Special Report
When I surprised everyone by resigning from my banking job well before retirement, I told them: "I've always believed a person should have three careers in life, and now I'm going to start my second one!"

Just what that third career might be, I don't yet know, but I do know that my second career is in horse-racing, both as a writer and a bettor. It's something that gives me great pleasure and at which I am confident I can be successful. So far, so good.

Full-time punting is my second career, interlaced with writing articles like this one for as many racing publications as I can find (though admittedly the market in Australia is slim in this respect). I work hard at my betting, because I realise only too well that a pay cheque is not guaranteed. In a way, it's part of the attraction of the work you take nothing for granted.

When I realised I had developed what could only be called banking burnout, I didn't quit immediately. I decided to hang fire for six months, and think about what I might do. Being a widower, and with my two children grown up and living elsewhere, I had only myself to think about.

I had always been a keen punter, but because of my job I could attend the races only on Saturdays. All in all, I'd done reasonably well on the punt, and I was quietly confident I could make a go of betting on a full-time basis. In this respect, I suppose I had an advantage over many people in that I own my home and I have my superannuation and savings to fall back on.

I decided I had to plan my betting in a most careful and cautious manner. I didn't bet full-time straight away. After resigning, I sat down and read as much as I could about money management, selection and, most importantly, the actual psychology of punting. I feasted on everyone else's ideas for several months, and even included a trip to America for six weeks to see how professionals got on there.

On my return, I felt I was fully 'clued up' on how to set about making my betting pay. The only nagging doubt I had was about my own punting mind. Could I overcome the hurdles that had seen many others fall in the past? Would I beat myself by trying too hard to win? Would the pressure of betting for my living throw my judgement awry?

It's this aspect of things I want to tackle in this article, because I feel it was so infinitely important for me, and I suspect it must be for others, even those punters who just bet for fun or regard themselves as super-keen amateurs!

Now, the general viewpoint of most people - at least those I've encountered - is that anyone who seriously pursues the activity of gambling is not of sound mind or, at the very least, shiftless and irresponsible. It's a puritanical idea, I grant you, but one which hopefully is being slowly turned around.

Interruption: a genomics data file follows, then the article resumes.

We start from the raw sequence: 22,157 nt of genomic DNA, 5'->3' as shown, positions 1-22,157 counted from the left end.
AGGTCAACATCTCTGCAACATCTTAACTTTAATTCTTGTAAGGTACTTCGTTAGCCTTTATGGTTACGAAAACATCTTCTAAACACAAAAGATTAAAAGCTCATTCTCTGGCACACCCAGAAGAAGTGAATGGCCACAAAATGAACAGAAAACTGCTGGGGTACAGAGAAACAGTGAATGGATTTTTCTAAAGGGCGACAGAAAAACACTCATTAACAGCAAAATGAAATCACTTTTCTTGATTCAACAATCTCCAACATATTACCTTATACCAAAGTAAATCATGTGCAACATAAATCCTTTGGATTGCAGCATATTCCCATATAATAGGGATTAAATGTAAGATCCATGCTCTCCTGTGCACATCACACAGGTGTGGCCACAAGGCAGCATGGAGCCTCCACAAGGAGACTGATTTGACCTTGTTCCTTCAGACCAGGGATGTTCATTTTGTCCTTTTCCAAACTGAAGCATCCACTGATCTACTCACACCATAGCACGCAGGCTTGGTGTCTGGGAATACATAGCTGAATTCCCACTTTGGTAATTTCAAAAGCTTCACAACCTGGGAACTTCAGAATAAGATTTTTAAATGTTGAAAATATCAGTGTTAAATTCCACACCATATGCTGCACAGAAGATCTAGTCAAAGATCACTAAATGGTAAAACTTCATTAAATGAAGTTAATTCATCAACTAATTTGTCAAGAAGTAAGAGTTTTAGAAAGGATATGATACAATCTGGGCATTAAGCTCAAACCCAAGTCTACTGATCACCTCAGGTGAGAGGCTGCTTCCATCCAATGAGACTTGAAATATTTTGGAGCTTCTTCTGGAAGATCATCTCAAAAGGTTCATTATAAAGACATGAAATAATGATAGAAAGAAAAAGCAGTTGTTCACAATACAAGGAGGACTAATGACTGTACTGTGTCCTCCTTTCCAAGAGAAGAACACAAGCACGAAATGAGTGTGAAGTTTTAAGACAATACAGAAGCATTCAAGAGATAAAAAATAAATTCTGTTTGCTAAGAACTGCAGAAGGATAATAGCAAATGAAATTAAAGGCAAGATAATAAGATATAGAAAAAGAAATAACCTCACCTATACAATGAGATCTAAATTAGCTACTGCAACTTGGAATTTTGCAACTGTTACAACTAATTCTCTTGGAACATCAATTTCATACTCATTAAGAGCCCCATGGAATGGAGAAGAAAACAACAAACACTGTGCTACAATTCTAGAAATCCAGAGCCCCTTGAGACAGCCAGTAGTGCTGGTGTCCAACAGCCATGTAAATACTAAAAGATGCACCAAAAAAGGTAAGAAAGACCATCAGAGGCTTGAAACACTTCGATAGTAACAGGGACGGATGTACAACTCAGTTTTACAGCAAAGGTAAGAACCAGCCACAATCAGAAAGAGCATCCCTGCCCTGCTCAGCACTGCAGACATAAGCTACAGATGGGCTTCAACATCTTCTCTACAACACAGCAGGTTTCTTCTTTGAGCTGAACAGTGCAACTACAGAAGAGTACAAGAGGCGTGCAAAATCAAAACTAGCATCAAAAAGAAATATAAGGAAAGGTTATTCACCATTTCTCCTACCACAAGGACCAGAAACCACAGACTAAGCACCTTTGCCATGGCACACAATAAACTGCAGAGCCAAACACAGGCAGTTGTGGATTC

I read many articles and books on the gambling mind. All centred on the 'subconscious', the mind beneath the outer mind. One writer, an American, says we are creatures of habit because of the power of the subconscious mind to transfer what is learned into automatic responses. In other words, winners win because they develop patterns of thought, or mind habits, which are consistent with the goal of being a winner.

The subconscious mind will do whatever you tell it to do. The reason why many punters experience failure is because they are constantly sending out negative input to the computer in their head, the subconscious mind. There's an example of the person who thinks he cannot dance. At some stage in his life he tried to dance, found it difficult and awkward, experienced some ridicule, and gave it up.

This negative experience is constantly in his mind when he tries to dance (that's if he even tries to dance anymore). The subconscious mind is reinforced by the man continually telling it that 'I am awkward, clumsy, I can't dance'.

So, in punting, these same negative thoughts can affect the way you bet. You may see yourself as an unlucky gambler. How many times have you heard a punter cursing himself for his stupidity and his poor decision making? Negative thoughts feed to the subconscious, thus affecting what the punter does when he bets.

My own study of this aspect of betting helped me reach certain conclusions. Deep down, you must have a tremendous desire, a burning desire, to win. Nothing else will do. Like a great musician, you must have a passion for what you do. In horse-racing betting, you must try to be the best 'handicapper' in the world!

What you have to do - and this is what I did is to tell your subconscious mind that you are, indeed, a good punter, a good selector and a winner. You have to tell your mind exactly what you want to achieve and when you want to achieve it.

By devising a rational, obtainable set of goals you can reinforce these commands to the subconscious. Each goal you set must be a reflection of where you are in your handicapping and money management proficiency, and where you would like to be in 12 months time.

I stress here that the goals must be realistic. It's not much use setting yourself the goal of making $100,000 in your first year! The goals should reflect your current finances and how many bets you are likely to have, the number of races you will play, the amount of money bet per race and the type of bets you will make.